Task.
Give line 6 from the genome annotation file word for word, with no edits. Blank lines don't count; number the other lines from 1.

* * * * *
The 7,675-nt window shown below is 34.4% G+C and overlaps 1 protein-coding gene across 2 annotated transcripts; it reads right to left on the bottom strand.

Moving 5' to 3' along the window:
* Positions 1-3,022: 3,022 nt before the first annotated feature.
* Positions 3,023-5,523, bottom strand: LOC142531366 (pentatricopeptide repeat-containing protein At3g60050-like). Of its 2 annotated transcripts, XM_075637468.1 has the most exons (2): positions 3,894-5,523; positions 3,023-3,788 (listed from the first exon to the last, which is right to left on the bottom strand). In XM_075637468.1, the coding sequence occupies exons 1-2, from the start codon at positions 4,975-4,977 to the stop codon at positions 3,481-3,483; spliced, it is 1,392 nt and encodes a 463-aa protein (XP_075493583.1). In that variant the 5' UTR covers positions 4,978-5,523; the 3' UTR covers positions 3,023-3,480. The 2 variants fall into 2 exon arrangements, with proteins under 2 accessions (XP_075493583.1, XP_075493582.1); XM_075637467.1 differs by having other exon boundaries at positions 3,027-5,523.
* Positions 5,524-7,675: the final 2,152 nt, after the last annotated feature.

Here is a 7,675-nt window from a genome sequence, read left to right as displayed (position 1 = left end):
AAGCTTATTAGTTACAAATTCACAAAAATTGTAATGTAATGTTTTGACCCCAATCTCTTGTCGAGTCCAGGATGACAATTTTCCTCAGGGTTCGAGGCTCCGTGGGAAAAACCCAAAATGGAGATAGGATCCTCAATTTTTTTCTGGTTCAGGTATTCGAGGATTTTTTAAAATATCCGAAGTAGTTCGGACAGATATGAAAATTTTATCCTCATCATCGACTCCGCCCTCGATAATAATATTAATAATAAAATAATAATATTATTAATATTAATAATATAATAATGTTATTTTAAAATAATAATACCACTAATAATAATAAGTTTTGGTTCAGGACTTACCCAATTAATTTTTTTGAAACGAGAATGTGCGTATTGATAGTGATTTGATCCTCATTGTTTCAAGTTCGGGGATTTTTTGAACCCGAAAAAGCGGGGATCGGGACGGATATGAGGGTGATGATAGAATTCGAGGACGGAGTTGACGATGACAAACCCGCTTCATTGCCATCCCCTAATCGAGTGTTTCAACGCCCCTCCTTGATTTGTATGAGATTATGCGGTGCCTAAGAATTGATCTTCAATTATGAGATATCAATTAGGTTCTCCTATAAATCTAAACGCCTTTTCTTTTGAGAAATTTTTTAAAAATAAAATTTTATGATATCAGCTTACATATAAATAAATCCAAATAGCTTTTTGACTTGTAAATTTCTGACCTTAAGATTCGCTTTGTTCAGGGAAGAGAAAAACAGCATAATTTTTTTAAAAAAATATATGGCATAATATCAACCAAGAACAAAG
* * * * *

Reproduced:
Here is a 7,675-nt window from a genome sequence, read left to right as displayed (position 1 = left end):